• Fasten the roof to the walls with hurricane straps.
  • Elevate your home if it’s near the coast and subject to flooding from storm surge.

Importance of Smoke Alarms

9/5/2017 (Permalink)

Smoke alarms can save lives. In order to protect your family, pets, and yourself from injury or death during a fire, smoke alarms are essential. Below, you’ll find the best tips for ensuring that safety at all times:

  • A closed door may slow the spread of smoke, heat and fire. Install smoke alarms in every sleeping room and outside each separate sleeping area. Install alarms on every level of the home. 
  • Smoke alarms should be interconnected. When one sounds, they all sound. 
  • Large homes may need extra smoke alarms.
  • Test your smoke alarms at least once a month. Press the test button to be sure the alarm is working.
  • There are two kinds of alarms. Ionization smoke alarms are quicker to warn about flaming fires. Photoelectric alarms are quicker to warn about smoldering fires. It is best to use of both types of alarms in the home.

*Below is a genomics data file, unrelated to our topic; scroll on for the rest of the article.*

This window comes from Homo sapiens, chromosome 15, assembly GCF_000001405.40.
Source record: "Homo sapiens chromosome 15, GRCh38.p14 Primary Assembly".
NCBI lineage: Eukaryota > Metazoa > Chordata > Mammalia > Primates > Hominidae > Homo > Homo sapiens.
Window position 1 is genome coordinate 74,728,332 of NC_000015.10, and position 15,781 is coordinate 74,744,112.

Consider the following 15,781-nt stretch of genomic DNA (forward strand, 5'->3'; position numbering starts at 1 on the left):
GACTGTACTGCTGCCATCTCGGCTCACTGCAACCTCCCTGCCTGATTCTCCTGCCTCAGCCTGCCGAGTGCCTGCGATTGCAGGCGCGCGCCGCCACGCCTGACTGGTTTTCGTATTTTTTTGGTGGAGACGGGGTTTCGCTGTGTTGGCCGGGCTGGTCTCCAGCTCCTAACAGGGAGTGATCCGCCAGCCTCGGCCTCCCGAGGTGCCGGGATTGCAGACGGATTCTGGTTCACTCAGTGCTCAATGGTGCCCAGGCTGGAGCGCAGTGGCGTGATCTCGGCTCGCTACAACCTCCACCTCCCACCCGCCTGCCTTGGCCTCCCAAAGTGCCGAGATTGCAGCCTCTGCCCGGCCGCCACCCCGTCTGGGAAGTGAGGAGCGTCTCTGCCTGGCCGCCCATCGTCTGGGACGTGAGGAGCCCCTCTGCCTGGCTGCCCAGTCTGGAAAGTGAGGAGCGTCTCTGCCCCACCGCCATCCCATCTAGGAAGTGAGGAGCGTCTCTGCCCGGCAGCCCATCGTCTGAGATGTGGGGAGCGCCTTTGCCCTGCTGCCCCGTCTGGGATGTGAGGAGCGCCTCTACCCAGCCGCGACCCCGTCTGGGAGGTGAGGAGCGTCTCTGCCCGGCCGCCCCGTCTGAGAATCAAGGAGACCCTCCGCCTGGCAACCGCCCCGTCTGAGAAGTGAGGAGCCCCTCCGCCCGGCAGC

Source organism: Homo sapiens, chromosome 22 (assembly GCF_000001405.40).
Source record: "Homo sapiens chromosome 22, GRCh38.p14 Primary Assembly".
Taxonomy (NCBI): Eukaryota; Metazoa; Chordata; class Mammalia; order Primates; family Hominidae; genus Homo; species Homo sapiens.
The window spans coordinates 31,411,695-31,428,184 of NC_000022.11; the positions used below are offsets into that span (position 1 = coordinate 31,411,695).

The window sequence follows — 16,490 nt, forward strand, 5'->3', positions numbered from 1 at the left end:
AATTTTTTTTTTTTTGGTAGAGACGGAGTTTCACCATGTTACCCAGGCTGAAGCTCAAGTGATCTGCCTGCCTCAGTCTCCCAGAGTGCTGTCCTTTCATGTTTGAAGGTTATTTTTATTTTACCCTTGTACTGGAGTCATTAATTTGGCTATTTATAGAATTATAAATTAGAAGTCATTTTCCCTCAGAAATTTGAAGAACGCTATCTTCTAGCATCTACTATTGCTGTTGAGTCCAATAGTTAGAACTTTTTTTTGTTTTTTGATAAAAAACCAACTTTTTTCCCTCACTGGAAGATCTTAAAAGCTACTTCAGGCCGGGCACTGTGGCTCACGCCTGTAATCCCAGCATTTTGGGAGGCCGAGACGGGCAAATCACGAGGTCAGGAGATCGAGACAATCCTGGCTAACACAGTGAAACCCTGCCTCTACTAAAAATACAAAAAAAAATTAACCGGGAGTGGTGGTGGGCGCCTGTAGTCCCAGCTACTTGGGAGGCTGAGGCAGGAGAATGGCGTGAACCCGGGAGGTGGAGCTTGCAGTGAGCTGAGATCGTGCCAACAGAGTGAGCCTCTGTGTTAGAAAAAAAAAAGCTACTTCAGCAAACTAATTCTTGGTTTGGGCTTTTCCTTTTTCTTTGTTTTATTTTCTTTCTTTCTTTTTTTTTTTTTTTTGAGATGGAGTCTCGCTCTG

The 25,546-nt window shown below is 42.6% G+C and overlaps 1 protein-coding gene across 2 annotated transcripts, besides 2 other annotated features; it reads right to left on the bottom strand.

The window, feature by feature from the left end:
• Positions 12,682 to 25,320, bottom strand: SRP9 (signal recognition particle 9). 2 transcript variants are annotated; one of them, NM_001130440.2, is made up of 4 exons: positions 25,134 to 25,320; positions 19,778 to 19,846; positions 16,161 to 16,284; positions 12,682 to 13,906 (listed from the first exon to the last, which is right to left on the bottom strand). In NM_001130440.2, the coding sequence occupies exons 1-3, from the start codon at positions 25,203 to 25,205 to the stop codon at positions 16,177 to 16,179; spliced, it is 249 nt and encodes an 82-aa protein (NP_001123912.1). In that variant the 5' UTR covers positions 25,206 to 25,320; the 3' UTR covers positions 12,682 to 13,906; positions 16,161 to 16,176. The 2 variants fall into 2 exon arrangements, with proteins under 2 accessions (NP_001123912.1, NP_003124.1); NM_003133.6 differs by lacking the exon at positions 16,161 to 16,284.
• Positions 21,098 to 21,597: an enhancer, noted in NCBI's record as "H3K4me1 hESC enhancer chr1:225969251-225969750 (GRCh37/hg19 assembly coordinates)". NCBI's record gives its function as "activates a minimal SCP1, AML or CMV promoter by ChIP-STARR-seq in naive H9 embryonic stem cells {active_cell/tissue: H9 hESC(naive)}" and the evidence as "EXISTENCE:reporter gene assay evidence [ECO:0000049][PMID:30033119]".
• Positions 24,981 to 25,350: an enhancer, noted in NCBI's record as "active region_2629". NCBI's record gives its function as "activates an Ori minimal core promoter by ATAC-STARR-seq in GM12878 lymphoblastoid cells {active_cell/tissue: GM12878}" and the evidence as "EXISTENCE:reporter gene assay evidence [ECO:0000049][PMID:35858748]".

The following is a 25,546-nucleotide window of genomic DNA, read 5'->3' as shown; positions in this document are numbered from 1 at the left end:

• When a smoke alarm sounds, get outside and stay outside.
  • Replace all smoke alarms in your home every 10 years.

From Fire to Water Damage

8/11/2017 (Permalink)

In some fires, the damages caused by the flames turn out to be the least of our customer's concerns. Fires can also trigger damage to residential and commercial properties in ways many would not expect, water damage. This could be a result of the efforts to put out the fire or from the heat itself. Fire can melt and break metal faucets and plumbing due to its extreme temperature, causing profuse leaks and ruptures wherever it crosses a water fixture. Although these do not often release enormous amounts of water, they can cause considerable damage to floors and walls in the surrounding areas. Even though both forms of damage are just as important; the water mitigation needs to be addressed immediately to prevent secondary damage to the structure.